Facebook Disconnect: A Chrome Extension That Stops Facebook Snooping


I suppose I might be considered a bit of a social media Luddite, but I use Facebook primarily as a way of interacting with my “real life” friends. I try to keep it separate from the other stuff that I do on the web, and I don’t really like the way that Facebook is trying to gather information about my activities online via Facebook Connect. If you’re like me, and would prefer Faceboook not know about your every move, you might like Facebook Disconnect. It’s an extension for Chrome (s goog) that does pretty much exactly what you’d expect given its name: stops websites from reporting back to Facebook via Facebook Connect.

The extension blocks all traffic from third-party sites to Facebook servers, which keeps Facebook from gathering any data about your browsing activity on those sites, but (unlike some other Facebook Connect blocking tools) it doesn’t stop you using Facebook itself.

Facebook Disconnect can be downloaded from the Google Chrome Extensions repository. The developer (Googler Brian Kennish) says he plans on adding an omnibox icon to indicate when blocking is occurring, and that, as the extension was built in just one day, there may still be some bugs in it, although I’ve yet to find any (and the commenters on the extension’s home page all seem pretty happy, too). Note that the extension can break third-party apps on Faceboook itself.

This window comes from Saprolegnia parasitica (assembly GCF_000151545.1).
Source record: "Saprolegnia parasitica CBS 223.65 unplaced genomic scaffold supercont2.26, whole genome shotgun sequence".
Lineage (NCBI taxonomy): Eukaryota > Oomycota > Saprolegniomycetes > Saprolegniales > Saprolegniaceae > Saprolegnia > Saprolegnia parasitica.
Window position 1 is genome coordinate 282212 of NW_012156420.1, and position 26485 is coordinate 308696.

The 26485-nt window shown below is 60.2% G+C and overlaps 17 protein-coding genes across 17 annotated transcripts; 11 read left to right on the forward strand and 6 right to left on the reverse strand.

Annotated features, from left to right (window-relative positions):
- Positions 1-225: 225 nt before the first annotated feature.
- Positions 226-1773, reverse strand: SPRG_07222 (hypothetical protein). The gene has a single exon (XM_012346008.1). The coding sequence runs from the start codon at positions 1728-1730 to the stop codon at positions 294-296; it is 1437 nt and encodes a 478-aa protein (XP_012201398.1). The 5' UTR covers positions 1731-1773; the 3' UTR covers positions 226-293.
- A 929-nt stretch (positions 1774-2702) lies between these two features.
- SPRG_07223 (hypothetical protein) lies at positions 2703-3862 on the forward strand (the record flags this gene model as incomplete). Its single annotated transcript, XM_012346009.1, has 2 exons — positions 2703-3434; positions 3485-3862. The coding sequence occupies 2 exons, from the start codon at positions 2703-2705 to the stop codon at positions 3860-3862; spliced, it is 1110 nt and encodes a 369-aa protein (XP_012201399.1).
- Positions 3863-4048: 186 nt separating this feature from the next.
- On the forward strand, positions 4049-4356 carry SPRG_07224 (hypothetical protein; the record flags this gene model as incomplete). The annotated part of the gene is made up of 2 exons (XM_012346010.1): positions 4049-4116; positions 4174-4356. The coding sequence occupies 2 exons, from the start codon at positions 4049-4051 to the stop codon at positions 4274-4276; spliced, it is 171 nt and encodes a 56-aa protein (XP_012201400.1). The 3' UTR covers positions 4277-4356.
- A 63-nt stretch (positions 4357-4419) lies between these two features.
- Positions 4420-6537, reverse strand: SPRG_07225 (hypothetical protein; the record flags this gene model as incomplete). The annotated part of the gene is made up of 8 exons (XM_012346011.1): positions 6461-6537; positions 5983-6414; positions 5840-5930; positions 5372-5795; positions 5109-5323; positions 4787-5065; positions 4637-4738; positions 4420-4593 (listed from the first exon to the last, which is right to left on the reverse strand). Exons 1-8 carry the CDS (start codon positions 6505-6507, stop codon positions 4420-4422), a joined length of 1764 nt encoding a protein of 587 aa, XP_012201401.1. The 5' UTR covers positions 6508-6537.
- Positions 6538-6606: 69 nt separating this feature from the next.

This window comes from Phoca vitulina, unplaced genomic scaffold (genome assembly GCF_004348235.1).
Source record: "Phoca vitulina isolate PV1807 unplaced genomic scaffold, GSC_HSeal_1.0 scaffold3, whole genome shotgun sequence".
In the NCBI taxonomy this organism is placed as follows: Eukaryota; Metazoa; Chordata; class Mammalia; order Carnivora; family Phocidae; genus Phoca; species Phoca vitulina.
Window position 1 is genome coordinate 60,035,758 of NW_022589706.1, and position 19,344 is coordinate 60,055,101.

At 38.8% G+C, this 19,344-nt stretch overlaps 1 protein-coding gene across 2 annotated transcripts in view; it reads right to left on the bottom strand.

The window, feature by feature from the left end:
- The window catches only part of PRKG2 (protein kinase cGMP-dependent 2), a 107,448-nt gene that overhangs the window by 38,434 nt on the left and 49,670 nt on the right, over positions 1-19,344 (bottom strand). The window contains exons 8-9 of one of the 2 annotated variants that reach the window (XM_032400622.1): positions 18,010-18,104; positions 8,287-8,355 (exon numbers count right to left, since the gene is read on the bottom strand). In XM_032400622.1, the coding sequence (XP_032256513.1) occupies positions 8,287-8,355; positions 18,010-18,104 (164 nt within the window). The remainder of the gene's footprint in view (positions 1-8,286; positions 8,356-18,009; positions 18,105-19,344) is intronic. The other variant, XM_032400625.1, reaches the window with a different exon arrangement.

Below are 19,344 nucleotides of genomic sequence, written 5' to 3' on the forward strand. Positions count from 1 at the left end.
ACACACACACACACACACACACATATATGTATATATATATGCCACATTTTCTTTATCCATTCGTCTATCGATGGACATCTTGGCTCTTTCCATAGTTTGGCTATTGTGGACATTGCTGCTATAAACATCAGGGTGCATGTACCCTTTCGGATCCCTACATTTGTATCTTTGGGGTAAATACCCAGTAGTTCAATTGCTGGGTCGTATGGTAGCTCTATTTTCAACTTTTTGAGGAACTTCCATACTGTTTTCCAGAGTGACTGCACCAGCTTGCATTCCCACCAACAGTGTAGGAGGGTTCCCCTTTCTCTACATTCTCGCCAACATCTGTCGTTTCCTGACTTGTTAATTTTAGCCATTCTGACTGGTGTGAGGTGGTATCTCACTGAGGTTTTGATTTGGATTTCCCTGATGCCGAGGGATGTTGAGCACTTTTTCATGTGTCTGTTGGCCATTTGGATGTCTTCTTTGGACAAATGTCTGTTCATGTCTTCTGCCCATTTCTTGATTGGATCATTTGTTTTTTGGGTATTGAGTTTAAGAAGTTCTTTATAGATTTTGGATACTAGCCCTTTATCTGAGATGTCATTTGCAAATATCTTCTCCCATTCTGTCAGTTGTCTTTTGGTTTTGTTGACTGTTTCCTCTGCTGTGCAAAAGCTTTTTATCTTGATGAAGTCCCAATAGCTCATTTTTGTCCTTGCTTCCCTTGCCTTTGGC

(Via Download Squad)

Photo courtesy Flickr user rpongsaj.

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Facebook Connect is really only a problem for people who insist on being logged into Facebook 24/7…


The Internet is like a smart ‘dark-alley’ that can come and get you anytime, anywhere. Facebook is people. Two generations of children now think it is perfectly acceptable to post their name and age for the world to see. An asynchronous relationship emerges.

The black hats, who trade databases about people, look at Facebook and see a trove of human-engineering facts. In the days before Television and Radio, con men used logic and human-engineering to make a living, and developed networks and psychologies about how to manipulate the sheep.

It all boils down to who the crocodile gets.


Saying “if you would prefer Facebook to not know about your every move” is inaccurate and irresponsible. It implies the privacy issues with Facebook are much larger than they actually are. No web site has the ability to “know about your every move.” Implying that Facebook can do this is thick-headed at best and fearmongering at worst.

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